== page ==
Thursday, April 7, 2011

Inflation vs the end of QE2 - Ari Paul

Over the last two years commodity prices have rallied 101% (measured by the GSCI index), while inflation in consumer goods has been an anemic 5%. The simplest explanation for that contrast is excess capacity. When there's plenty of factory capacity and high unemployment, a rise in input prices isn't fully passed on to consumers. This effect is so pronounced because commodity prices make up a surprisingly small component of many products. For example, the actual cotton is usually just 15-30% of the price of a finished cotton dress. The rest is labor, manufacturing, transportation, administration, etc.

Still, over time input prices impact consumer prices and we're starting to see a stronger impact. The CEO of Wal-Mart recently stated that he expects CPI to rise sharply by June as commodity price increases and a tightening labor market in China are finally felt by US consumers.

Competing against this inflationary pressure is the end of quantitative easing in June. As part of the QE2 program, the federal reserve was scheduled to purchase $600 billion in government bonds. Some fed hawks are suggesting the Fed may stop $100 billion short. While I think that is unlikely, the statements suggest that there is currently no QE3 planned. If you believe, as I do, that quantitative easing has been the primary driver of rising asset prices and improving corporate fundamentals, than the end of quantitative easing is potentially both bearish and deflationary.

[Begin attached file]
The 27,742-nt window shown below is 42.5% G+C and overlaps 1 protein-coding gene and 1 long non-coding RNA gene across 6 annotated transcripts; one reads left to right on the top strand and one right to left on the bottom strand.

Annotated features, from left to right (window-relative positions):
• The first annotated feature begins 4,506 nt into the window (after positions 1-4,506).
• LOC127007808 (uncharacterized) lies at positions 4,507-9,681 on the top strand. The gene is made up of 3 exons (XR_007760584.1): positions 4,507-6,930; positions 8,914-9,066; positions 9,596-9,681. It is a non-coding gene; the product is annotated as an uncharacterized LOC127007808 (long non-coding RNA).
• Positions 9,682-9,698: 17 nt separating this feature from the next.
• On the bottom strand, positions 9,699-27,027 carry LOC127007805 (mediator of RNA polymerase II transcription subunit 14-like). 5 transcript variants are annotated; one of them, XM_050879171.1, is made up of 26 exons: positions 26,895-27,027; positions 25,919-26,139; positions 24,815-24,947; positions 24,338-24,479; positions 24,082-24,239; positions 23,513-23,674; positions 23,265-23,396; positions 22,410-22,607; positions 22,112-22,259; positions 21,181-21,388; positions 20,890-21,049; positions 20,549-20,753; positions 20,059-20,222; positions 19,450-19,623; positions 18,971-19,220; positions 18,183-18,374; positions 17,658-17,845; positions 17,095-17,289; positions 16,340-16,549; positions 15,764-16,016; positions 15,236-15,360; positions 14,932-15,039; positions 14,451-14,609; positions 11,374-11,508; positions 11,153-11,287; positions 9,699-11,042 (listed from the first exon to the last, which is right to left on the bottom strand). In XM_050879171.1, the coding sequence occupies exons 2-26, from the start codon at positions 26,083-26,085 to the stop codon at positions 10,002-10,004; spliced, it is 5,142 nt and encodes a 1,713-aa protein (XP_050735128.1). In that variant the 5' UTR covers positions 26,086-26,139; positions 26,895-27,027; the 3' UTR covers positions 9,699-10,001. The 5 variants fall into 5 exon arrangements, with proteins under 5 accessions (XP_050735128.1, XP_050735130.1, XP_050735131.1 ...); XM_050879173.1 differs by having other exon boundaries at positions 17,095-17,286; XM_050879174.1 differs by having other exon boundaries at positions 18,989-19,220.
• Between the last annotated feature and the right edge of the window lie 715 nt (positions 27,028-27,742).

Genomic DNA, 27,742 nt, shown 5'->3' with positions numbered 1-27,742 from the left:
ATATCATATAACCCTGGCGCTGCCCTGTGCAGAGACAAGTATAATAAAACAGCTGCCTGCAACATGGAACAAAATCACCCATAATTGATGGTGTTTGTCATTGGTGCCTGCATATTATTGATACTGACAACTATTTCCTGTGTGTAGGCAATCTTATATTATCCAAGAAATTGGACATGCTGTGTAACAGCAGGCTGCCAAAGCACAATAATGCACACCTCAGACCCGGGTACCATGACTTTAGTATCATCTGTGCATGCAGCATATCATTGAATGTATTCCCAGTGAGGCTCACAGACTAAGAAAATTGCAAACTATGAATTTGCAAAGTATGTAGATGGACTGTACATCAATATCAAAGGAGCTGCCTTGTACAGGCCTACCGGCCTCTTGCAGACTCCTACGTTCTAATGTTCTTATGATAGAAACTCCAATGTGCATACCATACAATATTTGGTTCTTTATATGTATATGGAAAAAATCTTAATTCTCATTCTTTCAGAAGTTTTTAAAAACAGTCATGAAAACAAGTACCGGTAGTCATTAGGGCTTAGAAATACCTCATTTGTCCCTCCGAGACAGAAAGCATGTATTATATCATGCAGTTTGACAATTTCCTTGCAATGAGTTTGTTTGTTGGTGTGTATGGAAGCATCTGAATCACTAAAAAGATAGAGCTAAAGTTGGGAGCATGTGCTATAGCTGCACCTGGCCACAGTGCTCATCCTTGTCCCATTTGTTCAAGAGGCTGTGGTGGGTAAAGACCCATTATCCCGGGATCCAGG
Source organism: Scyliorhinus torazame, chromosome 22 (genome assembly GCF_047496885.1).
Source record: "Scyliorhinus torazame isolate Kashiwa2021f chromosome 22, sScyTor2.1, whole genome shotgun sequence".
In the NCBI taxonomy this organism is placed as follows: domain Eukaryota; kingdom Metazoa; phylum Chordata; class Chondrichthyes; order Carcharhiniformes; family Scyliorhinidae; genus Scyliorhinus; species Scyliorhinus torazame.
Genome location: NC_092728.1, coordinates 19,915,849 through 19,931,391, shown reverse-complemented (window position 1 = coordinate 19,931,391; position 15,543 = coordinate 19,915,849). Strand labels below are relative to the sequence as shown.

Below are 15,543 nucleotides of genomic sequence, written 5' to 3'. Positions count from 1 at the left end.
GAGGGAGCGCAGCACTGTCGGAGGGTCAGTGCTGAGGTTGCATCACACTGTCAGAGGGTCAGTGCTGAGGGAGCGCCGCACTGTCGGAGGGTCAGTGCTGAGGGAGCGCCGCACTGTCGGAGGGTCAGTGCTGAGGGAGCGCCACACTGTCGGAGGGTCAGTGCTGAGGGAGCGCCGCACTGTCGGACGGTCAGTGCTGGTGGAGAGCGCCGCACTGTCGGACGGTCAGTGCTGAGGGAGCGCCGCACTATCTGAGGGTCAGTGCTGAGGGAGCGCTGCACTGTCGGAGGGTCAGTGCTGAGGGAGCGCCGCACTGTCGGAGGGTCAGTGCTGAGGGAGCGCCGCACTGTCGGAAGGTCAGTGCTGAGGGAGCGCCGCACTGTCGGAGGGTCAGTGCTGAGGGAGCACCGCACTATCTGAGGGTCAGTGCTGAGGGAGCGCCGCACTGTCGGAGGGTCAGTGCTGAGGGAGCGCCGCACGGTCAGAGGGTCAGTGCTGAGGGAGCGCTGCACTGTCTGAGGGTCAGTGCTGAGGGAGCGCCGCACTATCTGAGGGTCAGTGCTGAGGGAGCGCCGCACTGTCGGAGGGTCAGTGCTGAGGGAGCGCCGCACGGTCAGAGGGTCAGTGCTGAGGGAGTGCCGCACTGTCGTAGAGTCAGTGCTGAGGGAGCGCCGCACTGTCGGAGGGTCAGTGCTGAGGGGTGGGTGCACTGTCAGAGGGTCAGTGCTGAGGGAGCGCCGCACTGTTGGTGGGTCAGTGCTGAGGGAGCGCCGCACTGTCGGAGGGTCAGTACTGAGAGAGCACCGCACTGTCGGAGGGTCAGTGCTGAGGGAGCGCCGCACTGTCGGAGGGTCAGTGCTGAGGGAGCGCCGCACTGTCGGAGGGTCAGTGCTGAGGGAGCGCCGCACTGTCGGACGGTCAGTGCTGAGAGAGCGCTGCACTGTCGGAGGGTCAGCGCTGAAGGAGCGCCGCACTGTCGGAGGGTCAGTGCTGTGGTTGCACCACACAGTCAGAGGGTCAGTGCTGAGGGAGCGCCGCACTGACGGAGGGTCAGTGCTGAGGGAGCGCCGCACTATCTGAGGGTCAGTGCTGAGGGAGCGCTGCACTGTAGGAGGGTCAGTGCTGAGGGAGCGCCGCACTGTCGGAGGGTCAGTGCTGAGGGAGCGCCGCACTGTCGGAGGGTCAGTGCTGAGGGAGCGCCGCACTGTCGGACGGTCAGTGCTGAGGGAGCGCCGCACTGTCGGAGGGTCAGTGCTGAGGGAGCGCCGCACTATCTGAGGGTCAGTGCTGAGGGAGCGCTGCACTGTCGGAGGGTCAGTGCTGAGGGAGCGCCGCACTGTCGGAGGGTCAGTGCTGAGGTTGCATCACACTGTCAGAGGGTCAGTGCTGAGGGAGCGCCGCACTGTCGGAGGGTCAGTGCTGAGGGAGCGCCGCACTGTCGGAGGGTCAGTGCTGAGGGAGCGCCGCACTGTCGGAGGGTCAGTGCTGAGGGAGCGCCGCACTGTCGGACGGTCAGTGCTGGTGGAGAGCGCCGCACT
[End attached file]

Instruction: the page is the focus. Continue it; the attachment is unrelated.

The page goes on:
Europe just raised interest rates to 1.25% and China raised its benchmark 1-year rate for the 4th time in 6 months to 6.31%. This increases the political pressure on the US to tighten.

So, we have the inflationary pressure as rising commodity prices are finally passed on to consumers, but the possible end of the quantitative easing program in June. If these were the only factors, I would quickly emphasize the end of QE2 and be confident in a deflationary outlook, but it's not quite that simple. There's increasing recognition that US debt is a ponzi scheme, and that's not hyperbole. Paul Volcker and Michael Bloomberg recently pointed out that if the US were valued as a company, its net worth would be negative $35 trillion due to the present value of medicaid and medicare liabilities. Bill Gross, the co-manager of the largest bond fund in the world PIMCO, noted that the Fed is currently buying 70% of all US treasury issuance, compared to 10% normally. If the Fed stops buying, who will replace them? If no one steps up to the plate with an appetite for at least $600 billion in additional treasury purchases a year, the Fed will have no choice but to continue buying.

Finally, there's growing political pressure by the republicans for fiscal spending cuts. The current spending bill is held up for a trivial difference of $30 billion, but Representative Paul Ryan is pushing a bill that would potentially cut $6.2 trillion over 10 years. Ryan's bill is unworkable and might not even save any money (most of the savings push healthcare payments to states and emergency rooms), but it reflects the political winds. Still, it's almost never a good idea to bet on politicians exercising political restraint.

In conclusion, we have to balance rising input costs, the likely end of QE2, and a more fiscally conservative political environment. The simplest change is that CPI is likely to do much better relative to commodity price increases than it has in the past. I have no great confidence in how this will play out, and I'm mostly unwinding my trade of the last two years: long commodities vs short equities. My current positions are slightly short US equities, slightly long natural gas producers, slightly short the Euro, and short the Yen.

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